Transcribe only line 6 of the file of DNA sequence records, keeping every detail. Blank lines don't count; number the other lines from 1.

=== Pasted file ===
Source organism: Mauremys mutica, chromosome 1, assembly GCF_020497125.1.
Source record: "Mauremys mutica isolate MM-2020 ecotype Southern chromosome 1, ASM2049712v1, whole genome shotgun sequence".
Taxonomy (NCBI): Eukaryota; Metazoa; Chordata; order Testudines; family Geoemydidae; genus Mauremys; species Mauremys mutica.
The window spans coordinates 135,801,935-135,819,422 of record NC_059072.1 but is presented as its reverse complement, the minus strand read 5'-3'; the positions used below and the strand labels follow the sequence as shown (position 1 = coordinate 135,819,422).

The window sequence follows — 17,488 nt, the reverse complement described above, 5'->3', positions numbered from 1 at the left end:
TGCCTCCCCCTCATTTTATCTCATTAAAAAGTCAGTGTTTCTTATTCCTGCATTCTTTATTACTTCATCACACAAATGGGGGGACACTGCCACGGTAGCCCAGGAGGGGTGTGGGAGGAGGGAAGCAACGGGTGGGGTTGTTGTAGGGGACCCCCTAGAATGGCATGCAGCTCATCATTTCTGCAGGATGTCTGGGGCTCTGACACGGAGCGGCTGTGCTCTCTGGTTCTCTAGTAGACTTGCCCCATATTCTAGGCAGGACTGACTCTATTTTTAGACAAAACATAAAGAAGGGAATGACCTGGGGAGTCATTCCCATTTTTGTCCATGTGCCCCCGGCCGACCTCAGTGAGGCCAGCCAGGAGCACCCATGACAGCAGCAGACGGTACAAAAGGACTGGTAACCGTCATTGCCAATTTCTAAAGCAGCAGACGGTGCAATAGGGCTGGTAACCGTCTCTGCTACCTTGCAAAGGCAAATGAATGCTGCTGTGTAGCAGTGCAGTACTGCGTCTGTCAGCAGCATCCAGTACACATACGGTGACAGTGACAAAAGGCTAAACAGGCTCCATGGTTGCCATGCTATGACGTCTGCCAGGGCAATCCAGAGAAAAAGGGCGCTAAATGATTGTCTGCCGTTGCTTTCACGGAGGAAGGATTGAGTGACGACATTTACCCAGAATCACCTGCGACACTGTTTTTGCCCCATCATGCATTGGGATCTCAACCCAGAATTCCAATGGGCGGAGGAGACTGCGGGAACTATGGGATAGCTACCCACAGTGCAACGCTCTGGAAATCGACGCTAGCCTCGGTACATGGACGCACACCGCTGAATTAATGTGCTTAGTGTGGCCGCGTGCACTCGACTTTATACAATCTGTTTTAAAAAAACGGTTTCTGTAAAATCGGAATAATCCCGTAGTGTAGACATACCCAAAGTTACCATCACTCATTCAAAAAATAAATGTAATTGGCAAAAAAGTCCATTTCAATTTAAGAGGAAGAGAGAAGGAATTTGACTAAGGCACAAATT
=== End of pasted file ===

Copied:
TGCCTCCCCCTCATTTTATCTCATTAAAAAGTCAGTGTTTCTTATTCCTGCATTCTTTATTACTTCATCACACAAATGGGGGGACACTGCCACGGTAGCCCAGGAGGGGTGTGGGAGGAGGGAAGCAACGGGTGGGGTTGTTGTAGGGGACCCCCTAGAATGGCATGCAGCTCATCATTTCTGCAGGATGTCTGGGGCTCTGACACGGAGCGGCTGTGCTCTCTGGTTCTCTAGTAGACTTGCCCCATATTCTAGGCAGGACTGACTCTATTTTTAGACAAAACATAAAGAAGGGAATGACCTGGGGAGTCATTCCCATTTTTGTCCATGTGCCCCCGGCCGACCTCAGTGAGGCCAGCCAGGAGCACCCATGACAGCAGCAGACGGTACAAAAGGACTGGTAACCGTCATTGCCAATTTCTAAAGCAGCAGACGGTGCAATAGGGCTGGTAACCGTCTCTGCTACCTTGCAAAGGCAAATGAATGCTGCTGTGTAGCAGTGCAGTACTGCGTCTGTCAGCAGCATCCAGTACACATACGGTGACAGTGACAAAAGGCTAAACAGGCTCCATGGTTGCCATGCTATGACGTCTGCCAGGGCAATCCAGAGAAAAAGGGCGCTAAATGATTGTCTGCCGTTGCTTTCACGGAGGAAGGATTGAGTGACGACATTTACCCAGAATCACCTGCGACACTGTTTTTGCCCCATCATGCATTGGGATCTCAACCCAGAATTCCAATGGGCGGAGGAGACTGCGGGAACTATGGGATAGCTACCCACAGTGCAACGCTCTGGAAATCGACGCTAGCCTCGGTACATGGACGCACACCGCTGAATTAATGTGCTTAGTGTGGCCGCGTGCACTCGACTTTATACAATCTGTTTTAAAAAAACGGTTTCTGTAAAATCGGAATAATCCCGTAGTGTAGACATACCCAAAGTTACCATCACTCATTCAAAAAATAAATGTAATTGGCAAAAAAGTCCATTTCAATTTAAGAGGAAGAGAGAAGGAATTTGACTAAGGCACAAATT